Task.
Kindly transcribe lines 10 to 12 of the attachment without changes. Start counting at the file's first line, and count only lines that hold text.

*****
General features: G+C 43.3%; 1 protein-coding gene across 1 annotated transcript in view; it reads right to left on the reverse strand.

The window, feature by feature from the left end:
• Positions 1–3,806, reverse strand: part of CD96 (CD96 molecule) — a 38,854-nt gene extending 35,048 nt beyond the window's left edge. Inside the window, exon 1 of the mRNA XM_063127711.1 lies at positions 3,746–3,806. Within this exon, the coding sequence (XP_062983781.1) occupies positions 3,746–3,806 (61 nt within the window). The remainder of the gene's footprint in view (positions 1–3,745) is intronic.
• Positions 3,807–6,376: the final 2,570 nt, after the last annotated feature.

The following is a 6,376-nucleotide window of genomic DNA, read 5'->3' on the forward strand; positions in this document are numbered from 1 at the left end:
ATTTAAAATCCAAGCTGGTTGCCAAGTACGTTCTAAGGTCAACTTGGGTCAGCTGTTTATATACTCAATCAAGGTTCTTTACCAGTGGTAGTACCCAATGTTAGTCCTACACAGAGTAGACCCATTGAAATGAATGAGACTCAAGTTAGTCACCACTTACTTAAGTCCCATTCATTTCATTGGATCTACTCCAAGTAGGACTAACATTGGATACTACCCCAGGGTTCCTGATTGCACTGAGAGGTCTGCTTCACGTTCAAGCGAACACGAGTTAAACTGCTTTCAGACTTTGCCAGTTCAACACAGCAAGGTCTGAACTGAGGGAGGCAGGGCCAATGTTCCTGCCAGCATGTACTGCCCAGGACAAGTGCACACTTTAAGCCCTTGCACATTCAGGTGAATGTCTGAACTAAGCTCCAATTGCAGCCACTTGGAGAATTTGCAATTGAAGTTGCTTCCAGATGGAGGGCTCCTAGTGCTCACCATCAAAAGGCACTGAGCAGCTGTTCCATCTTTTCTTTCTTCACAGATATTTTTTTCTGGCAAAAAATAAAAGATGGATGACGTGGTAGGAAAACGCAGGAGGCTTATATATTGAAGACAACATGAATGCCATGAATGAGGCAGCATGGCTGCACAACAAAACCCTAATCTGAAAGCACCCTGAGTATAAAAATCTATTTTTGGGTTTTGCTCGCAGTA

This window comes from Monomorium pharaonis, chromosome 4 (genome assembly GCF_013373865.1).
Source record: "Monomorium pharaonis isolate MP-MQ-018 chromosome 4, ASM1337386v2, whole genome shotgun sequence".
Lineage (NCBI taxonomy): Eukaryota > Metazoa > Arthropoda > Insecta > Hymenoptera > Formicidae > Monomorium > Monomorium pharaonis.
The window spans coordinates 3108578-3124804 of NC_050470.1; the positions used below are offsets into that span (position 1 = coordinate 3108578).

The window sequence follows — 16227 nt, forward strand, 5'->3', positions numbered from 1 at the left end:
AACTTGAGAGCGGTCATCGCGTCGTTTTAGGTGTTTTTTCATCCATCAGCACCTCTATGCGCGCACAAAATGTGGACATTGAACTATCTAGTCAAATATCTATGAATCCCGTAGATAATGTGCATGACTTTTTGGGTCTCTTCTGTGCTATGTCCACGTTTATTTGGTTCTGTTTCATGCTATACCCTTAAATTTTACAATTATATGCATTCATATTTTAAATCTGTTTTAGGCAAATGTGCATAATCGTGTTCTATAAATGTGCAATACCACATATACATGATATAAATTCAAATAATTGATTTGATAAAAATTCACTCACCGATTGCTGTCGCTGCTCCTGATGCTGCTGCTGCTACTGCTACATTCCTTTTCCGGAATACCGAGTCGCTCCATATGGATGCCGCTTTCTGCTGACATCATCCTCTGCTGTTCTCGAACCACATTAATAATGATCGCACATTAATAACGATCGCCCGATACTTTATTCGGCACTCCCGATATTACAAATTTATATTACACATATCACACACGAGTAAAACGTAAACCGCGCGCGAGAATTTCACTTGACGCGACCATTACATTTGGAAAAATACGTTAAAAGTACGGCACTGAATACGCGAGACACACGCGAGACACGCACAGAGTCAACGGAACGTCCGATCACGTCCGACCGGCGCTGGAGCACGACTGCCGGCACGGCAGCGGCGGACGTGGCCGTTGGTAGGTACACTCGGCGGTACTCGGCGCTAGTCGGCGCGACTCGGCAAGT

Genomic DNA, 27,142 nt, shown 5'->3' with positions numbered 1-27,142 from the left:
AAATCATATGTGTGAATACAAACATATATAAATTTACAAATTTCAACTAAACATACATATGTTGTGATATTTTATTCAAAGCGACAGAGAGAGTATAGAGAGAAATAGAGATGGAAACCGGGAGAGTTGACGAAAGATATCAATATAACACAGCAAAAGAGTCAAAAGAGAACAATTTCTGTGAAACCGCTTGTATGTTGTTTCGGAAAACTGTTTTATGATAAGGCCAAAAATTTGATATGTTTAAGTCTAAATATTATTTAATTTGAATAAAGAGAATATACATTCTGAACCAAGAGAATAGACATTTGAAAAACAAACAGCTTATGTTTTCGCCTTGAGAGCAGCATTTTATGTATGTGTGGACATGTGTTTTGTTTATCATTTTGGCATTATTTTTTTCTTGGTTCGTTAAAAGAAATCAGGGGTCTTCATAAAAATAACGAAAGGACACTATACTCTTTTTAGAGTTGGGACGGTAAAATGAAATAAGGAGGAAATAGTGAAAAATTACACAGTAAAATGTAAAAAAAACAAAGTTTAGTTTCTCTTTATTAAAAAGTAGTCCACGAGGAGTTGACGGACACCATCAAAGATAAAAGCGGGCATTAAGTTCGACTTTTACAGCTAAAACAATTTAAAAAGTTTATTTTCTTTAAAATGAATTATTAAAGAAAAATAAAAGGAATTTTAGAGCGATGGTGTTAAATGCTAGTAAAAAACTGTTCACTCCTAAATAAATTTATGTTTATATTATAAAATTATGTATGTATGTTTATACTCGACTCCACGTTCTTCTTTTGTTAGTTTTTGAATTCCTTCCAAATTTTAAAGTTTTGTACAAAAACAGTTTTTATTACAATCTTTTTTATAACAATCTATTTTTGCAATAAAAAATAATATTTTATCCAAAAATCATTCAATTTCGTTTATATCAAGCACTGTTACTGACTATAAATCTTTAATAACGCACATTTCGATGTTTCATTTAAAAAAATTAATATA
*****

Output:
The window spans coordinates 3108578-3124804 of NC_050470.1; the positions used below are offsets into that span (position 1 = coordinate 3108578).

The window sequence follows — 16227 nt, forward strand, 5'->3', positions numbered from 1 at the left end:
AACTTGAGAGCGGTCATCGCGTCGTTTTAGGTGTTTTTTCATCCATCAGCACCTCTATGCGCGCACAAAATGTGGACATTGAACTATCTAGTCAAATATCTATGAATCCCGTAGATAATGTGCATGACTTTTTGGGTCTCTTCTGTGCTATGTCCACGTTTATTTGGTTCTGTTTCATGCTATACCCTTAAATTTTACAATTATATGCATTCATATTTTAAATCTGTTTTAGGCAAATGTGCATAATCGTGTTCTATAAATGTGCAATACCACATATACATGATATAAATTCAAATAATTGATTTGATAAAAATTCACTCACCGATTGCTGTCGCTGCTCCTGATGCTGCTGCTGCTACTGCTACATTCCTTTTCCGGAATACCGAGTCGCTCCATATGGATGCCGCTTTCTGCTGACATCATCCTCTGCTGTTCTCGAACCACATTAATAATGATCGCACATTAATAACGATCGCCCGATACTTTATTCGGCACTCCCGATATTACAAATTTATATTACACATATCACACACGAGTAAAACGTAAACCGCGCGCGAGAATTTCACTTGACGCGACCATTACATTTGGAAAAATACGTTAAAAGTACGGCACTGAATACGCGAGACACACGCGAGACACGCACAGAGTCAACGGAACGTCCGATCACGTCCGACCGGCGCTGGAGCACGACTGCCGGCACGGCAGCGGCGGACGTGGCCGTTGGTAGGTACACTCGGCGGTACTCGGCGCTAGTCGGCGCGACTCGGCAAGT